Blog

What Could Possibly Be Wrong with Your Computer?

What Could Possibly Be Wrong with Your Computer?

Slow computers are one of the small annoyances in an office that can implicate a much larger issue is hidden. The frustration stems from not being able to get anything done, whether it’s because the computer isn’t responding to your commands or it’s so slow that you can’t accomplish anything noteworthy in your day. Thankfully, you can take some steps to check the speed of your computer so as to take proper action when it’s not working at expected.

Try Turning it Off and On
In a lot of ways, a computer is kind of like the human brain. If you don’t give it some rest every so often, it starts to grow sluggish. Imagine a good, proper reboot is a good night’s sleep for your computer, giving it a chance to restart functions that have been constantly going for the past several days. First, save any open files you’re working on. Next, click or tap on the Windows symbol in the Start menu, select the power icon, and hit Restart.

Determine What’s Slow
If restarting the computer doesn’t help, you need to figure out what is making it move so slowly. Narrowing down the issues can help with finding a resolution. Here are some tricks to try:

  • Check if certain programs are moving slowly. If everything else feels normal, there might be an issue with a particular software.
  • Click between your web pages to see if the Internet is slow, or if the pages are loading slowly. You can also try clearing your web browser’s cache and see if that helps.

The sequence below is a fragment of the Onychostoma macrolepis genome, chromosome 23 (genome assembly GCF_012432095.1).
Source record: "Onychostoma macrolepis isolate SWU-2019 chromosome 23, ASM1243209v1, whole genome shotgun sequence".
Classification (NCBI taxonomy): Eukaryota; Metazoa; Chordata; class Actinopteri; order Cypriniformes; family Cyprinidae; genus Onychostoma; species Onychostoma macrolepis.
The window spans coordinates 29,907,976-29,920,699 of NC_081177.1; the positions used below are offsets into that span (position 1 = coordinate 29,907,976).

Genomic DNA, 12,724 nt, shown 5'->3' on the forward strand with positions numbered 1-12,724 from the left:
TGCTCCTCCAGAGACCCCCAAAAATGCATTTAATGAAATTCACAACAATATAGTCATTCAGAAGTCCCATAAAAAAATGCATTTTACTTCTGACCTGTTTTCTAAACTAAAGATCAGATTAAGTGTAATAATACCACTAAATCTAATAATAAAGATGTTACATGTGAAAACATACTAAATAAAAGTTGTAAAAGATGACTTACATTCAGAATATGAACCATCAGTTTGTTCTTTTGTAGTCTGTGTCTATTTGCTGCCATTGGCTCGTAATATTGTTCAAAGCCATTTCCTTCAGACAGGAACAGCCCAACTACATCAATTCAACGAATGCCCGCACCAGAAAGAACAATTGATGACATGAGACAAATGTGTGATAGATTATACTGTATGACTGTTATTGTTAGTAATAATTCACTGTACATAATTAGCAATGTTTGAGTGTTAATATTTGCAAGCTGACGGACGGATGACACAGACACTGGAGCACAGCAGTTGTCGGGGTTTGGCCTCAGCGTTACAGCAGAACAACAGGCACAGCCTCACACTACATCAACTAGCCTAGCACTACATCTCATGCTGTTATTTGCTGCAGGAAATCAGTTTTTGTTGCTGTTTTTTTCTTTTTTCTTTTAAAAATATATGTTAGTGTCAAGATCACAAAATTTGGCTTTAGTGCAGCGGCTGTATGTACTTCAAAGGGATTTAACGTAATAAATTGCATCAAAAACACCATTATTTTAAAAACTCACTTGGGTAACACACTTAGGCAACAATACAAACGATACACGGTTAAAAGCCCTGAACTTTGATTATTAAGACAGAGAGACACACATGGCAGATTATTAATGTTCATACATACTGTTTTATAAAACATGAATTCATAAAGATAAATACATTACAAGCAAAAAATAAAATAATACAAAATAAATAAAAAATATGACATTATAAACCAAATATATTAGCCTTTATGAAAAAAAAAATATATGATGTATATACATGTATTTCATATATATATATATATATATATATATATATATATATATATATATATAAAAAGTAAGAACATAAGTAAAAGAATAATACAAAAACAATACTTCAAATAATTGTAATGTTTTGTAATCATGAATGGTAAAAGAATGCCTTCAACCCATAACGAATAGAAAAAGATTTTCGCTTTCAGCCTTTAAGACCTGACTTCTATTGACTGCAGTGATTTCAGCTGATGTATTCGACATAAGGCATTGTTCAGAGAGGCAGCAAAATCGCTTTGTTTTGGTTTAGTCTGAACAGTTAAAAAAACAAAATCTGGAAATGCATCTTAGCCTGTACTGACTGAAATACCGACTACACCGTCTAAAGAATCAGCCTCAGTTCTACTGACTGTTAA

• If you are having troubles accessing files on the network, then the issue is likely network-related.
  • If the PC slows down at a specific time of day, then perhaps there is a virus scan occurring, or some other resource-intensive task.

Run an Antivirus Scan
If there isn’t a specific issue that you can identify, there’s the possibility that your computer has been infected by a virus or malware. Viruses and malware frequently utilize a lot of system resources, even if you can’t identify a specific problem. Try running a scan and see what results you get. You might be surprised at what you find. If you don’t run these scans regularly, you could potentially be leaving threats on your network for extended periods of time. You also want to make sure that your antivirus is properly maintained and updated with the latest threat definitions.

Close Programs Running in the Background
If your computer isn’t running as fast as you like, you can check the Task Manager to see which programs are eating up all your resources. You can open this up by using the keyboard shortcut Ctrl+Shift+Escape. The tab you’re looking for is Processes. You’ll see several columns labeled CPU, Memory, Disk, and Network. These columns are filled with percentages telling just how much of it is being used. The Disk and Network columns are probably going to be either at or close to zero as long as you’re not saving or rendering files. The Memory and CPU columns will vary more, depending on how many applications you have opened up.